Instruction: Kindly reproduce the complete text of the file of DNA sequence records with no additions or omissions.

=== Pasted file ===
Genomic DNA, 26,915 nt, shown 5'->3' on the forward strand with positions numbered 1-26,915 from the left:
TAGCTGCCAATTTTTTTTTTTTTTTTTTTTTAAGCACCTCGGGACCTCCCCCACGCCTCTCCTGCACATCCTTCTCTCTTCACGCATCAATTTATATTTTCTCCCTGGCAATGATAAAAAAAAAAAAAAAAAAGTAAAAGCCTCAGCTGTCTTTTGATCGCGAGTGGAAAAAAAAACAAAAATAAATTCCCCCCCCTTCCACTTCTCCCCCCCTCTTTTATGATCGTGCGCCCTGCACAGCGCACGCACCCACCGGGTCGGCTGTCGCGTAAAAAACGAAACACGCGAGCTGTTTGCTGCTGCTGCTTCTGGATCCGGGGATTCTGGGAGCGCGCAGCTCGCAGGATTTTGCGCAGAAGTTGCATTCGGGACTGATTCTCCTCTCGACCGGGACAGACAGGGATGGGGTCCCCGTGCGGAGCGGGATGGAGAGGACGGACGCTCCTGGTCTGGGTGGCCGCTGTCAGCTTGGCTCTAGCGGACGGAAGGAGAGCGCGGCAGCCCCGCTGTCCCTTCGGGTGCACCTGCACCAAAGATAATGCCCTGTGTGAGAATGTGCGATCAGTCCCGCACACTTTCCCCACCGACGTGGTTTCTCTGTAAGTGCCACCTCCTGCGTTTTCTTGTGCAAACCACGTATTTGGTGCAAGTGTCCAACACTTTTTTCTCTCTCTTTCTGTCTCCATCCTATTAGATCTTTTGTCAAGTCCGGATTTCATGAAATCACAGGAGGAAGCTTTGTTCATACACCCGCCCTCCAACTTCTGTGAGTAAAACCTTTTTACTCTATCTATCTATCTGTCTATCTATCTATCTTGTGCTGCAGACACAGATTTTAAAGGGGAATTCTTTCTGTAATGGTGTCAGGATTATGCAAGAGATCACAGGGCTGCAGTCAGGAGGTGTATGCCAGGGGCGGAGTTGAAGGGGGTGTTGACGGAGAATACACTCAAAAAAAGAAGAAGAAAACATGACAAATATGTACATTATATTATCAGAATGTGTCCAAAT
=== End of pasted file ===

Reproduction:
Genomic DNA, 26,915 nt, shown 5'->3' on the forward strand with positions numbered 1-26,915 from the left:
TAGCTGCCAATTTTTTTTTTTTTTTTTTTTTAAGCACCTCGGGACCTCCCCCACGCCTCTCCTGCACATCCTTCTCTCTTCACGCATCAATTTATATTTTCTCCCTGGCAATGATAAAAAAAAAAAAAAAAAAGTAAAAGCCTCAGCTGTCTTTTGATCGCGAGTGGAAAAAAAAACAAAAATAAATTCCCCCCCCTTCCACTTCTCCCCCCCTCTTTTATGATCGTGCGCCCTGCACAGCGCACGCACCCACCGGGTCGGCTGTCGCGTAAAAAACGAAACACGCGAGCTGTTTGCTGCTGCTGCTTCTGGATCCGGGGATTCTGGGAGCGCGCAGCTCGCAGGATTTTGCGCAGAAGTTGCATTCGGGACTGATTCTCCTCTCGACCGGGACAGACAGGGATGGGGTCCCCGTGCGGAGCGGGATGGAGAGGACGGACGCTCCTGGTCTGGGTGGCCGCTGTCAGCTTGGCTCTAGCGGACGGAAGGAGAGCGCGGCAGCCCCGCTGTCCCTTCGGGTGCACCTGCACCAAAGATAATGCCCTGTGTGAGAATGTGCGATCAGTCCCGCACACTTTCCCCACCGACGTGGTTTCTCTGTAAGTGCCACCTCCTGCGTTTTCTTGTGCAAACCACGTATTTGGTGCAAGTGTCCAACACTTTTTTCTCTCTCTTTCTGTCTCCATCCTATTAGATCTTTTGTCAAGTCCGGATTTCATGAAATCACAGGAGGAAGCTTTGTTCATACACCCGCCCTCCAACTTCTGTGAGTAAAACCTTTTTACTCTATCTATCTATCTGTCTATCTATCTATCTTGTGCTGCAGACACAGATTTTAAAGGGGAATTCTTTCTGTAATGGTGTCAGGATTATGCAAGAGATCACAGGGCTGCAGTCAGGAGGTGTATGCCAGGGGCGGAGTTGAAGGGGGTGTTGACGGAGAATACACTCAAAAAAAGAAGAAGAAAACATGACAAATATGTACATTATATTATCAGAATGTGTCCAAAT